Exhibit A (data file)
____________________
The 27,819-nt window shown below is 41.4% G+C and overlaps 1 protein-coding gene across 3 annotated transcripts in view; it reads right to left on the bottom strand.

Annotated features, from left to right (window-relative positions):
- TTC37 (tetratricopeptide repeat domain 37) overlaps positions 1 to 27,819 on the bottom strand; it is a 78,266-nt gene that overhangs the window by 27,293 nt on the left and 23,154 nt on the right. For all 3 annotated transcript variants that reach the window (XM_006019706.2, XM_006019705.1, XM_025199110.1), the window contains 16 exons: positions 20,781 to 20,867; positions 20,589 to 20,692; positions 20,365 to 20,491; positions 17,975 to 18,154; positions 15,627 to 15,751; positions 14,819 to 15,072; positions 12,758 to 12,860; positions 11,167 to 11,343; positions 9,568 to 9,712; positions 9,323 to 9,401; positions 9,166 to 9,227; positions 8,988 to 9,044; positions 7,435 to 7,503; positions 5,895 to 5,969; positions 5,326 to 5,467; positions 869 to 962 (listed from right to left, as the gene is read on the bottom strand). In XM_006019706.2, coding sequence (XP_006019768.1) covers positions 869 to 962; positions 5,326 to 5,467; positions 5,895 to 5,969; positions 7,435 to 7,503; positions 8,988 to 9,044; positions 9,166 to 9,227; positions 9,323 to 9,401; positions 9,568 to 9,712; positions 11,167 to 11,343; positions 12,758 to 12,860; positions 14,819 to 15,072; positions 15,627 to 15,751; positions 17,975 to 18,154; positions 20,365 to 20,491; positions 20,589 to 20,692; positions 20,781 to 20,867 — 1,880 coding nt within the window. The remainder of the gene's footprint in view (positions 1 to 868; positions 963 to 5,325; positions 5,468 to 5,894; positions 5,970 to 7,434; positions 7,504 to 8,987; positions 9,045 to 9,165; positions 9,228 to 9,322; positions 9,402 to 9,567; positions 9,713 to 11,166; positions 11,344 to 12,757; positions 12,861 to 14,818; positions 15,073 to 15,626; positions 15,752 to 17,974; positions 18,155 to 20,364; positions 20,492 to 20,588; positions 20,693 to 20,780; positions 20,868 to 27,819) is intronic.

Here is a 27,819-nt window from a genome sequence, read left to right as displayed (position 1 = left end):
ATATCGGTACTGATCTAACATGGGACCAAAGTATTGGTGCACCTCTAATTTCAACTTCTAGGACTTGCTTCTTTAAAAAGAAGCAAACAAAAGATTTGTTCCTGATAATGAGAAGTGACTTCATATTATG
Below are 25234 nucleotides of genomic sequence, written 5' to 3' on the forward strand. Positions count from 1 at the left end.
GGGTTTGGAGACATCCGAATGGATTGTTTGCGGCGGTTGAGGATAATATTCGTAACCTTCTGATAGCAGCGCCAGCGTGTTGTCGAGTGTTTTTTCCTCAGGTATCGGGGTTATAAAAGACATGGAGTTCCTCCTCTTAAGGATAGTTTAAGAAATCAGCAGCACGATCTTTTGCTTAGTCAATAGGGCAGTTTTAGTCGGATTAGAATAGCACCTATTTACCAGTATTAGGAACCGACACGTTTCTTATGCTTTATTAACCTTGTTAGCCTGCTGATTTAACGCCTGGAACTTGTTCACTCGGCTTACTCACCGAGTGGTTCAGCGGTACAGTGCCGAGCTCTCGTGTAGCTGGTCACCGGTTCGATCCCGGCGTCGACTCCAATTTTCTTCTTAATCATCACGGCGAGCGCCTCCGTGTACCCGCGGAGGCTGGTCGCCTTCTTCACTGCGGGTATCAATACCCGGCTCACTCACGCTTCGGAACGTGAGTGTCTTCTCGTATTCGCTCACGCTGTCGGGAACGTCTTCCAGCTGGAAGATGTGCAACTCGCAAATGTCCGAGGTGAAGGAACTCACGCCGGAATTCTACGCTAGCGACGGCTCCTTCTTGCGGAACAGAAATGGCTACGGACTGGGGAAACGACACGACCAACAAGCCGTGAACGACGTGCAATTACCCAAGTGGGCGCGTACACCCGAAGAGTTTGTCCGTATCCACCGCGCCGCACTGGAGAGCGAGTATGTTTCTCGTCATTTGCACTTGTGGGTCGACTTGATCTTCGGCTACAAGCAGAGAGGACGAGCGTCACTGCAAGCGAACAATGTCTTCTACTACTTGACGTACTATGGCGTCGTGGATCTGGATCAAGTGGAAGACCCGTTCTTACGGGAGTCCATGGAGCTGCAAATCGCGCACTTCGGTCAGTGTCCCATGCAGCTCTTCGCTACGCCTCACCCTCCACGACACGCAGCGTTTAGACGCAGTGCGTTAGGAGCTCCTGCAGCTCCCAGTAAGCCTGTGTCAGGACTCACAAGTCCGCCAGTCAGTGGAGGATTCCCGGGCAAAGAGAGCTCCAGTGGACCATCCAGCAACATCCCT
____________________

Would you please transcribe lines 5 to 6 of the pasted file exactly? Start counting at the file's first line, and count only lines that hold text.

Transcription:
ATATCGGTACTGATCTAACATGGGACCAAAGTATTGGTGCACCTCTAATTTCAACTTCTAGGACTTGCTTCTTTAAAAAGAAGCAAACAAAAGATTTGTTCCTGATAATGAGAAGTGACTTCATATTATG
Below are 25234 nucleotides of genomic sequence, written 5' to 3' on the forward strand. Positions count from 1 at the left end.